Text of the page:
Following the Nazi occupation of Hungary in March 1944, the pro-German Döme Sztójay was installed as Prime Minister of Hungary. The Arrow Cross Party was then legalized by the government, allowing Szálasi to expand the party. When Sztójay was deposed in August, Szálasi once again became an enemy of the Hungarian government and Regent Miklós Horthy ordered his arrest. In the meantime the Germans had become concerned that Horthy (who had enough sense to recognize that the war was totally lost) would succeed in surrendering to the Allies. They had, however, waiting in the wings, a perfect ally in Szálasi. When the Germans learned of the Regent's plan to come to a separate peace with the Soviets and exit the Axis alliance, they kidnapped Horthy's son, Miklos, Jr. and threatened to kill him unless Horthy abdicated in favor of Szálasi. Horthy abdicated and under duress signed a document giving 'legal sanction' to an Arrow Cross coup. To quote Horthy's memoirs "a signature wrung from a man at machine-gun point can have little legality." .[7] The Germans then pressured Parliament to install Szálasi as Prime Minister and Head of State.

In power[edit]

Ferenc Szálasi in Budapest, October 1944.
The Government of National Unity headed by Ferenc Szálasi (sitting in the center).

Szálasi's Government of National Unity turned the Kingdom of Hungary into a client state of Nazi Germany formed on 16 October 1944 after Regent Miklós Horthy was removed from power during Operation Panzerfaust (Unternehmen Eisenfaust) [1].

The Hungarian parliament approved the formation of a Council of Regency (Kormányzótanács) of three. On 4 November, Szálasi was sworn as Leader of the Nation (nemzetvezető).[8] He formed a government of sixteen ministers, half of which were members of the Arrow Cross Party. While the Horthy regency had come to an end, the Hungarian monarchy was not abolished by the Szálasi regime, as government newspapers kept referring to the country as the Kingdom of Hungary (Magyar Királyság, also abbreviated as m.kir.), although Magyarország (Hungary) was frequently used as an alternative.[9][10]

Szálasi was an ardent fascist and his "Quisling government" had little other intention or ability but to maintain fascism and to maintain control in Nazi-occupied portions of Hungary as the Soviet Union invaded. He did this in order to reduce the threat to Germany. Szálasi's aim was to create a single-party state based on his "Hungarist" ideology.

Under his rule as a close ally of Germany, the Germans, with the assistance of the Szálasi government recommenced the deportation of the Jews, which had been suspended by Horthy. He organised the so-called International Ghetto. During that time some diplomats like Raoul Wallenberg gave protective passports to some Jews, which protected them from deportation. Germans argued they weren't valid according to international law, but Szálasi's government accepted them nevertheless.[2] His government promoted martial law, courts-martial, executed those who were considered dangerous for the state and the continuation of the war. During Szálasi's rule, Hungarian tangible assets (cattle, machinery, wagons, industrial raw material etc.) were sent to Germany. He conscripted young and old into the remaining Hungarian Army and sent them into hopeless battles against the Red Army.

Szálasi's rule only lasted 163 days, partly because by the time he took power, the Red Army was already deep inside Hungary. On 19 November 1944, Szálasi was in the Hungarian capital when Soviet and Romanian forces began encircling it. By the time the city was encircled and the 102-day Siege of Budapest began, he was gone. The "Leader of the Nation" (Nemzetvezető) fled to Szombathely on 9 December. By March 1945, Szálasi was in Vienna just prior to the Vienna Offensive. Later, he fled to Munich.[11]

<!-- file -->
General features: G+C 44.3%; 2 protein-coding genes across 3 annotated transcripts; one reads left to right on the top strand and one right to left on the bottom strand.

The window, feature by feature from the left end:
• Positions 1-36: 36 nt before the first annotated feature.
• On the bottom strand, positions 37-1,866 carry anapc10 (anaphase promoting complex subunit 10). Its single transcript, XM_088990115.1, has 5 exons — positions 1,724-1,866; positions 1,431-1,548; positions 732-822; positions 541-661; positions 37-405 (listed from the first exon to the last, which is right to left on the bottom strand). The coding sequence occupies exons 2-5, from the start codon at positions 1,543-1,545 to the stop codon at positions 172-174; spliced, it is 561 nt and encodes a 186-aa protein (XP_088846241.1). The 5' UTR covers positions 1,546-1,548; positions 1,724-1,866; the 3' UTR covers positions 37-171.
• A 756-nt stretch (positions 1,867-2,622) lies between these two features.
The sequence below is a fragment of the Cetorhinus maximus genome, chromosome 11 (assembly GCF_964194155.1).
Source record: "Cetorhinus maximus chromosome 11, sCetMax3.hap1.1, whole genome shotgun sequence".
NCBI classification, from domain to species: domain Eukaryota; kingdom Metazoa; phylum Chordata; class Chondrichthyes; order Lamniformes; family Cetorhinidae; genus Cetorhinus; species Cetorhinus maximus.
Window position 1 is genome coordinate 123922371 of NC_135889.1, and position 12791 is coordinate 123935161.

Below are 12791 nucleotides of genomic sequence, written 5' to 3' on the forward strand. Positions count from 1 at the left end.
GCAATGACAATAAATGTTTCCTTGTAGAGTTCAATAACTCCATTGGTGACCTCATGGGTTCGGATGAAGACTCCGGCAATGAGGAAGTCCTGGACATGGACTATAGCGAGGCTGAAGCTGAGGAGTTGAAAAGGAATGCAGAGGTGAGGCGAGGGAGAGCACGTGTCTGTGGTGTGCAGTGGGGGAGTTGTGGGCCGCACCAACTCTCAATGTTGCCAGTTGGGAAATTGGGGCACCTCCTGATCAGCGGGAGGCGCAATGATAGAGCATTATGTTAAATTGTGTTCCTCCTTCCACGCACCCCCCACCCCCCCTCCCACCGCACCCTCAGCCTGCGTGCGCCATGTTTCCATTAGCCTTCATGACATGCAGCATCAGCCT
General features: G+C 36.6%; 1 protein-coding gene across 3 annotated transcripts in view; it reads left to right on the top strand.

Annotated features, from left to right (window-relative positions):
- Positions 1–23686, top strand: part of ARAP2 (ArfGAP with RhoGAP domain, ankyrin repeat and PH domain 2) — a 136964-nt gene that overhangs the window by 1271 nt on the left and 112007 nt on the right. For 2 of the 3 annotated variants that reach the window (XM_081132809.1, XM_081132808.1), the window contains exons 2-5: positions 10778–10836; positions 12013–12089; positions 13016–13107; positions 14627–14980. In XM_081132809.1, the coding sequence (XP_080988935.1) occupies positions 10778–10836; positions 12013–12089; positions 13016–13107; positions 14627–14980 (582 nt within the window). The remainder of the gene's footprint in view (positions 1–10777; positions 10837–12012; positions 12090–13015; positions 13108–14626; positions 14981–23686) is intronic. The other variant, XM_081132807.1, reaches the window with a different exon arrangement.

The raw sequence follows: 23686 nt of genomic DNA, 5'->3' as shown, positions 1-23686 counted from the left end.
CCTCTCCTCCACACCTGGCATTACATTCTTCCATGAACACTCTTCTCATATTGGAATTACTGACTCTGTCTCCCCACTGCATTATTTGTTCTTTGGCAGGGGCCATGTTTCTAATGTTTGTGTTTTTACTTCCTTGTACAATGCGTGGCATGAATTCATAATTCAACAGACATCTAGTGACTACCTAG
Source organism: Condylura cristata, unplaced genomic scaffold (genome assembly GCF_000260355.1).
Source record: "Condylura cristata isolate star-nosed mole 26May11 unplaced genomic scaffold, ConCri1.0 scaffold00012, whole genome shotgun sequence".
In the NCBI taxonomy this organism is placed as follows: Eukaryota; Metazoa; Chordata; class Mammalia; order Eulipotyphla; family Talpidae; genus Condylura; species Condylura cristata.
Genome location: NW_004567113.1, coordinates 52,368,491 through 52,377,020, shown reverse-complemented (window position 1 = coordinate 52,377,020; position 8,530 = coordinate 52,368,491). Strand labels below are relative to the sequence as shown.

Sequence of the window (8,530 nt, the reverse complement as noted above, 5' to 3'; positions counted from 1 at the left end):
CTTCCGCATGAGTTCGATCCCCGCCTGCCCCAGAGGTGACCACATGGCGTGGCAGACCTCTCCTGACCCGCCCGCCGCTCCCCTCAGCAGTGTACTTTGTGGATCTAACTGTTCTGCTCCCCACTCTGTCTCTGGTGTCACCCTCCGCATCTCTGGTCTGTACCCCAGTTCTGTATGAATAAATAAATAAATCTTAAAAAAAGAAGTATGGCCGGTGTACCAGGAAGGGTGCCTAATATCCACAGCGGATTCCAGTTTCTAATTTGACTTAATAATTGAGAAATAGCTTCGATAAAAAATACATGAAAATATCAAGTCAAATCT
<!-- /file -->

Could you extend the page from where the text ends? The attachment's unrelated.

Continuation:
Trial and execution[edit]

The Arrow Cross Party's cabinet, which had fled Hungary, was dissolved on 7 May 1945, a day before Germany's surrender.[12] Szálasi was captured by American troops in Mattsee on 6 May[12] and returned to Hungary on 3 October. He was tried by the People's Tribunal in Budapest in open sessions began in February 1946, and sentenced to death for war crimes and high treason. Szálasi was hanged on 12 March 1946 in Budapest, among with two of his former ministers, Gábor Vajna, Károly Beregfy and the party ideologist József Gera. Some photographs of the execution are on display in the Holocaust Room of the Budapest Jewish Museum.

On 13 March 1946, day after Szálasi's death, The National Council of People's Tribunals discussed the convicted politicians' plea for mercy and recommended its refusal to Justice Minister István Ries, when Szálasi and his ministers were already executed. Ries forwarded the decision to President Zoltán Tildy, who subsequently approved the death sentence and execution on 15 March 1946.[13]

Szálasi was buried in an unknown place. In 2008, historian Tamás Kovács claimed Political Department of the Hungarian State Police (PRO; predecessor of the feared secret police State Protection Authority) falsified his name and birth certificate, and buried him as "Ferenc Lukács" in the section 298 of the New Public Cemetery.[14] Other historians, however, rejected the claim, since written source could not be found.

See also[edit]

References[edit]

  1. ^ Patai, Raphael (1996). The Jews of Hungary:History, Culture, Psychology. 590: Wayne State University Press. p. 730. ISBN 0-8143-2561-0. 
  2. ^ Terence Ball. The Cambridge history of twentieth-century political thought. Cambridge University Press, 2003. ISBN 0-521-56354-2. p. 140:"Szalasi was descended from an eighteenth-century Armenian immigrant named Salossian"
  3. ^ Ferenc Szalasi
  4. ^ Martin Kitchen. Europe between the wars. Pearson Education, 2006. ISBN 0-582-89414-X. p. 456 "Major Ferenc Szalasi, whose father was Armenian and whose mother was of Slovak-Magyar origin..."
  5. ^ Tabu – ATV, 2012-03-11
  6. ^ Sipos Péter: Nemzetvesztő nemzetvezető – Historia.hu.
  7. ^ Horthy:, Admiral Nicholas (2000). Admiral Nicholas Horthy Memoirs. Nicholas Horthy, Miklós Horthy, Andrew L. Simon, Nicholas Roosevelt (illustrated ed.). Simon Publications LLC. p. 348. ISBN 0-9665734-3-9. 
  8. ^ Hungary: Notes - archontology.org
  9. ^ Budapesti Közlöny, 17 October 1944
  10. ^ Hivatalos Közlöny, 27 January 1945
  11. ^ Thomas, The Royal Hungarian Army in World war II, p. 24
  12. ^ a b Gosztonyi, Péter (1992). A Magyar Honvédség a második világháborúban (in Hungarian) (2nd ed.). Budapest: Európa Könyvkiadó. pp. 275–276. ISBN 963-07-5386-3. 
  13. ^ Karsai, Elek; Karsai, László: A Szálasi-per, Reform Lap- és Könyvkiadó Rt., 1988, ISBN 963-02-5942-7
  14. ^ Nemzeti emlékhelyen nyugszik Szálasi? – FigyelőNet, 2008-02-08.

Sources[edit]

Political offices
Preceded by
Miklós Horthy
(as regent)
Leader of the Nation
1944–1945
Succeeded by
High National Council
Preceded by
Géza Lakatos
Prime Minister of Hungary
(de facto)
1944–1945
Succeeded by
Béla Miklós
Preceded by
Ferenc Rajniss
Minister of Religion and Education
Acting

1945
Succeeded by
Géza Teleki